To get the most benefit from Yoga, perform each movement slowly while breathing steadily. As you begin a practice, focus more on the alignment of the body, moving only to the point of slight sensation or gentle stretch. This cultivates the ability to listen to your own body and do only what feels good. Once you’ve developed an external awareness of the body, you can begin to deepen the breath and become attuned to the internal sensations, including shifts in thoughts, emotions, and energy, using compassionate self-awareness. Eventually, you’ll learn to trust your intuitive guidance as you move from one pose to another.
Lakshmi suggests adding an affirmation to each Chair Yoga session. The affirmation, or intention, keeps your mind focused on what you want to accomplish during your practice.
Some of Lakshmi’s favorites include:
• Everything is slowing down—my mind, my motion, my breath
• My body is relaxing as deeply as it wants
• It feels good to let my mind relax
To cultivate awareness of your body and emotions and how they shift and change in response to Yoga practice, briefly check in with yourself before starting a Yoga session, noting how busy your mind is and where you are holding tension in the body. Over time, Yoga will remove the blocks that naturally develop in all of us so that energy can flow freely and true healing can take place at the level of mind, body, and spirit.
In 1999, Lakshmi created a tape and tutorial book to bring Chair Yoga into everyone’s home and workplace. Lakshmi Chair Yoga modifies many of the more popular asanas, including Sun and Moon Salutations, Mountain, Warrior, Triangle, Tree, Dancer, Eagle, and Stick. For more information, visit yogawithlakshmi.com.
Chair Yoga Practice
Simple Spinal Movements
The Simple Spinal Movement series moves the spine through all of its available motions—forward and back bending, side bending, and twisting. When coupled with mindful breathing, this series provides a complete yoga session.
Come halfway forward on your chair. Sit with each “sit bone” equally weighted on the chair, lengthen up through your spine, lift your sternum, tuck the chin slightly so that it is parallel to the floor, and lift the crown of the head toward the sky. Inhale, roll the shoulders forward, up, back, and down and engage the abdominal muscles. Align the knees directly above the ankles and, ideally, position the hips, knees, and ankles at 90-degree angles. Keeping a soft elbow, place the palms of the hands facedown on the knees for grounding, or turn them up as a receiving gesture.
Hold for several three-part (dirgha) breaths: inhaling, expand the belly fully, then draw the breath up into the rib cage, noticing the ribs expand to the side, then continue to draw the breath up into the chest, right up under the collar bone. Exhaling, relax the chest, then the ribs, then and the belly. Repeat.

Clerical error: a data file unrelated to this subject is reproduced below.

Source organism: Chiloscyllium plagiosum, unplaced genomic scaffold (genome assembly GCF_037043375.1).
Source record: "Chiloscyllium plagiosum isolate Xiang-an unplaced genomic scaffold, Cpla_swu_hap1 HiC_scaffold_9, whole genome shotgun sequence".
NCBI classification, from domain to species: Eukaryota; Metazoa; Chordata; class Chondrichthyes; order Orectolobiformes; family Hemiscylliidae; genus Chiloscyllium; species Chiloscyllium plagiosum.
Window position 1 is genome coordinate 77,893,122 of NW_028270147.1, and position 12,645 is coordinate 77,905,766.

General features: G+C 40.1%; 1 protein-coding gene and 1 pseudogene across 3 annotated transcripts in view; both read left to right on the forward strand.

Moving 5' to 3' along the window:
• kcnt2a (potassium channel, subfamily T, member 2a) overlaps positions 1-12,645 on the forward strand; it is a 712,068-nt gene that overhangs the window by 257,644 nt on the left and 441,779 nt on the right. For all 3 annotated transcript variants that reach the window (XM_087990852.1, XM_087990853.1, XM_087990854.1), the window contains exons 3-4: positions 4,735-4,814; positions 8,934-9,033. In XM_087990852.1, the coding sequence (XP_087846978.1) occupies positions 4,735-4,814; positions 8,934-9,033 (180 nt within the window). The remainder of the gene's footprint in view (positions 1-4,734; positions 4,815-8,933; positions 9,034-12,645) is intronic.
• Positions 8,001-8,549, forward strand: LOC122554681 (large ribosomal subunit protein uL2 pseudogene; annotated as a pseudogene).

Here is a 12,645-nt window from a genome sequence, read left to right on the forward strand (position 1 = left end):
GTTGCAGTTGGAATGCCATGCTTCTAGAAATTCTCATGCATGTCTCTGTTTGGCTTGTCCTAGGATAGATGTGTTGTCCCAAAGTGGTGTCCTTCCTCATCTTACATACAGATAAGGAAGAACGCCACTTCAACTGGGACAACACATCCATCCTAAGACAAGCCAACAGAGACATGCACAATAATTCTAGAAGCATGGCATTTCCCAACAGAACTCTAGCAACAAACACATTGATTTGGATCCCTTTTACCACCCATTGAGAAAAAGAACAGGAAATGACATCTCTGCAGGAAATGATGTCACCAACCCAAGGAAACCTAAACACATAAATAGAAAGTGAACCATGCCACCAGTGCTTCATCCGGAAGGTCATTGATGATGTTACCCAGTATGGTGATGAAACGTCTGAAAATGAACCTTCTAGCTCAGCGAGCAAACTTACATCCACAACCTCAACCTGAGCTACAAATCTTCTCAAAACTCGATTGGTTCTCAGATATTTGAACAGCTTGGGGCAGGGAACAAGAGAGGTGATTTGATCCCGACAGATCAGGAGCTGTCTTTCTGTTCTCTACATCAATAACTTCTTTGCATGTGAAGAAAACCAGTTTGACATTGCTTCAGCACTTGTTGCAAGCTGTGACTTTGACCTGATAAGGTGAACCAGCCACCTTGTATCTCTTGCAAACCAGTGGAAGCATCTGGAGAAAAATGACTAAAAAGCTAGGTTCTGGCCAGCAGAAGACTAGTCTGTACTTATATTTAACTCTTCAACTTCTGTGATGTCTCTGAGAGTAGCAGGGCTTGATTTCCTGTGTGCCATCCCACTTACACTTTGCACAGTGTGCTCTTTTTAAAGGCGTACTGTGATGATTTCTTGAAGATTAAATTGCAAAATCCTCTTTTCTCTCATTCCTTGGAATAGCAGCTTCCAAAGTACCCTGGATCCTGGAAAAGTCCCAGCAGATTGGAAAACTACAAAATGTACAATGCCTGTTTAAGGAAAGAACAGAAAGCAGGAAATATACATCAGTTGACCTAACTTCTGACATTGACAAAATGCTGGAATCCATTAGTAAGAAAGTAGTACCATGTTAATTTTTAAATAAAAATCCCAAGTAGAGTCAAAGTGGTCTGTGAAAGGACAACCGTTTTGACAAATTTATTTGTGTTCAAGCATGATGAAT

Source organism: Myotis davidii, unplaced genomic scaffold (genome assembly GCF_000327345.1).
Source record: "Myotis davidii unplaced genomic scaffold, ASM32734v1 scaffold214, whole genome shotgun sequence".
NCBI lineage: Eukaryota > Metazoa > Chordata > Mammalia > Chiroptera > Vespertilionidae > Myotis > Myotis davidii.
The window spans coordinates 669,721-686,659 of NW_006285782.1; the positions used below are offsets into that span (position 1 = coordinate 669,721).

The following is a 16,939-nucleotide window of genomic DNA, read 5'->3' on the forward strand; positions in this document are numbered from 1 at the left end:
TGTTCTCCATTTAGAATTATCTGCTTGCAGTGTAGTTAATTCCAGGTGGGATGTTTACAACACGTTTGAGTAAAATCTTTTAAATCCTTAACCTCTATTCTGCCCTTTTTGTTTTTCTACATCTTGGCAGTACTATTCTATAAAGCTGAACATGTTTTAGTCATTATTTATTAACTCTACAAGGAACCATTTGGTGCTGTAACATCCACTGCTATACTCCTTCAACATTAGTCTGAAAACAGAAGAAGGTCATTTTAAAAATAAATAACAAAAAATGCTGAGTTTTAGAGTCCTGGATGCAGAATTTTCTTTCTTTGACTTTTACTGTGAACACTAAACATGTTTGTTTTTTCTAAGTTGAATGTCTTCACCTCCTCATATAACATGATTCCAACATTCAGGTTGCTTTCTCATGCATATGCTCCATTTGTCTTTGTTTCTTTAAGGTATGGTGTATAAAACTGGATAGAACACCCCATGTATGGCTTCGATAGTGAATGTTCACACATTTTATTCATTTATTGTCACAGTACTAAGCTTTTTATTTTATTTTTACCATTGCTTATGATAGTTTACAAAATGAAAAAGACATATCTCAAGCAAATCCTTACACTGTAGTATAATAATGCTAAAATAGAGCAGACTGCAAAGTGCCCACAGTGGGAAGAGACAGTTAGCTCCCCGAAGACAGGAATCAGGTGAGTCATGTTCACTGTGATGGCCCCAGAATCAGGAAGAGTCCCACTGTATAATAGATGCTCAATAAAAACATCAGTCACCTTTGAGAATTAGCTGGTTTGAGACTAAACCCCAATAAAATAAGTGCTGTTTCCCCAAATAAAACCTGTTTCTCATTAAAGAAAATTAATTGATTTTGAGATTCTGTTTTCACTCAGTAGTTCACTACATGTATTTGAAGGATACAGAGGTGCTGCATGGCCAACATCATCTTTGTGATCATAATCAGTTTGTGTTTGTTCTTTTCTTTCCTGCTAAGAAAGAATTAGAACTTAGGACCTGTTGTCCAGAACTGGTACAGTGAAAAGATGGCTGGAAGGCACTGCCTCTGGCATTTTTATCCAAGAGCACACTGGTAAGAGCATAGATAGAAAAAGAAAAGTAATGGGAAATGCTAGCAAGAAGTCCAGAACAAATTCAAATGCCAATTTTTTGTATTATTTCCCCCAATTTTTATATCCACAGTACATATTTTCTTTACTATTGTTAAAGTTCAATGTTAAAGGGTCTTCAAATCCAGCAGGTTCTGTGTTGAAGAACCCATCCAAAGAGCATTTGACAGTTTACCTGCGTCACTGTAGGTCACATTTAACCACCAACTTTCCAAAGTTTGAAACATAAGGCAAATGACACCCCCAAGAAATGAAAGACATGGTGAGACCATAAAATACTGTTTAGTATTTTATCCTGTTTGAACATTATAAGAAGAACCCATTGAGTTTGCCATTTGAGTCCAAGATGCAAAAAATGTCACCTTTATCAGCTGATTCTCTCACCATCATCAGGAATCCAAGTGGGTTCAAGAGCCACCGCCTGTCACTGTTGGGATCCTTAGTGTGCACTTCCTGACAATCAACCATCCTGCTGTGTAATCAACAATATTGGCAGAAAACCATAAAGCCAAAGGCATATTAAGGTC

Cat/Cow: From Sitting Mountain, with your palms face down on your knee, exhale, tuck your tailbone and curve your spine backwards tucking the chin towards the chest. Inhale, beginning at the tailbone, arch the spine forward, lift the sternum, and reach the crown of the head towards the sky. Repeat slowly four times.
From Sitting Mountain, inhale, then while exhaling place the left hand on the right knee, twist around to the right and place your right hand on the chair close to your buttock. Repeat to the other side. On the fourth repetition, hold the twist for four breaths. Each time you inhale lengthen up through the spine. As you exhale, twist a little more from the belly, chest, and neck and rotate the eyes to look out over your right shoulder. To come out, exhale and rotate the torso forward, hands back to the knees. Repeat to the opposite side.
From Sitting Mountain, place hands on the hips. Inhale. Exhale, lengthen through the spine and reach the spine to the left, as if you were lengthening out over a full moon. Inhale back up, and then exhale to the right. Repeat four times to each side. On the fourth repetition, take four deep breaths, lengthening the spine slightly on the inhale, and arching a bit more on the exhale. Inhale back up and repeat to the opposite side.
Sit quietly with an upright spine for two minutes, focusing the mind’s attention on the breath as it flows in and out of the nostrils or on the rise and fall of the belly with the breath.
Article by by Lori Batcheller, Reprinted from: Disaboom.com
Watch an intro to Lakshmi Voelker’s Chair Yoga DVD or visit her website.